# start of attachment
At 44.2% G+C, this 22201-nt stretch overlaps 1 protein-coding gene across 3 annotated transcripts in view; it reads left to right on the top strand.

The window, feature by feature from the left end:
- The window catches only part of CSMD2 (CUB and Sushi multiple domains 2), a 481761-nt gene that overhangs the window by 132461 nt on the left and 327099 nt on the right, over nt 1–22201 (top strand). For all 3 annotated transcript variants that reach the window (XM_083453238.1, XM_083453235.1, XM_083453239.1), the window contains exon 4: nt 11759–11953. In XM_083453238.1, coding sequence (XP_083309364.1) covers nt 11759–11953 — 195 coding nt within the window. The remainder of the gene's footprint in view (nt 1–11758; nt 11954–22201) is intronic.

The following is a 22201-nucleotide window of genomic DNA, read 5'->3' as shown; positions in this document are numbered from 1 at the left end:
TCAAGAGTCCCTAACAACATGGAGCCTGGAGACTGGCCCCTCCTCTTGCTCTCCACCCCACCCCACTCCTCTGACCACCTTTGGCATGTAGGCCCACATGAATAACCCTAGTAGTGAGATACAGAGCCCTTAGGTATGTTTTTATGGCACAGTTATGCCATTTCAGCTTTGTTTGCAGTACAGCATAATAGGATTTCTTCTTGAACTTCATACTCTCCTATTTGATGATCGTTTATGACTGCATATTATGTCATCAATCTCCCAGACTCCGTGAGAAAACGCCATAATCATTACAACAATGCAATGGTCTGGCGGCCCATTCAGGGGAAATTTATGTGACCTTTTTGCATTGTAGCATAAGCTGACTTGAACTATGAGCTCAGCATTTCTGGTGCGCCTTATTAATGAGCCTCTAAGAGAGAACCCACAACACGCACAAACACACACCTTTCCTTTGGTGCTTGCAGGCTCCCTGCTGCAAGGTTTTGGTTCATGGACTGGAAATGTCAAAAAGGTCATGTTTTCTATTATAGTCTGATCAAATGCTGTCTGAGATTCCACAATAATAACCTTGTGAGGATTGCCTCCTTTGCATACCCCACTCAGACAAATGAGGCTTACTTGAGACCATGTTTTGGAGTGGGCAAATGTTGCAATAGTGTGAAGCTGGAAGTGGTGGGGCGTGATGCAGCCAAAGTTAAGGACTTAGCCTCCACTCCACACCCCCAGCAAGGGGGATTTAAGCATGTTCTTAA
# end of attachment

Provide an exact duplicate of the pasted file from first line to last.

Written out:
At 44.2% G+C, this 22201-nt stretch overlaps 1 protein-coding gene across 3 annotated transcripts in view; it reads left to right on the top strand.

The window, feature by feature from the left end:
- The window catches only part of CSMD2 (CUB and Sushi multiple domains 2), a 481761-nt gene that overhangs the window by 132461 nt on the left and 327099 nt on the right, over nt 1–22201 (top strand). For all 3 annotated transcript variants that reach the window (XM_083453238.1, XM_083453235.1, XM_083453239.1), the window contains exon 4: nt 11759–11953. In XM_083453238.1, coding sequence (XP_083309364.1) covers nt 11759–11953 — 195 coding nt within the window. The remainder of the gene's footprint in view (nt 1–11758; nt 11954–22201) is intronic.

The following is a 22201-nucleotide window of genomic DNA, read 5'->3' as shown; positions in this document are numbered from 1 at the left end:
TCAAGAGTCCCTAACAACATGGAGCCTGGAGACTGGCCCCTCCTCTTGCTCTCCACCCCACCCCACTCCTCTGACCACCTTTGGCATGTAGGCCCACATGAATAACCCTAGTAGTGAGATACAGAGCCCTTAGGTATGTTTTTATGGCACAGTTATGCCATTTCAGCTTTGTTTGCAGTACAGCATAATAGGATTTCTTCTTGAACTTCATACTCTCCTATTTGATGATCGTTTATGACTGCATATTATGTCATCAATCTCCCAGACTCCGTGAGAAAACGCCATAATCATTACAACAATGCAATGGTCTGGCGGCCCATTCAGGGGAAATTTATGTGACCTTTTTGCATTGTAGCATAAGCTGACTTGAACTATGAGCTCAGCATTTCTGGTGCGCCTTATTAATGAGCCTCTAAGAGAGAACCCACAACACGCACAAACACACACCTTTCCTTTGGTGCTTGCAGGCTCCCTGCTGCAAGGTTTTGGTTCATGGACTGGAAATGTCAAAAAGGTCATGTTTTCTATTATAGTCTGATCAAATGCTGTCTGAGATTCCACAATAATAACCTTGTGAGGATTGCCTCCTTTGCATACCCCACTCAGACAAATGAGGCTTACTTGAGACCATGTTTTGGAGTGGGCAAATGTTGCAATAGTGTGAAGCTGGAAGTGGTGGGGCGTGATGCAGCCAAAGTTAAGGACTTAGCCTCCACTCCACACCCCCAGCAAGGGGGATTTAAGCATGTTCTTAA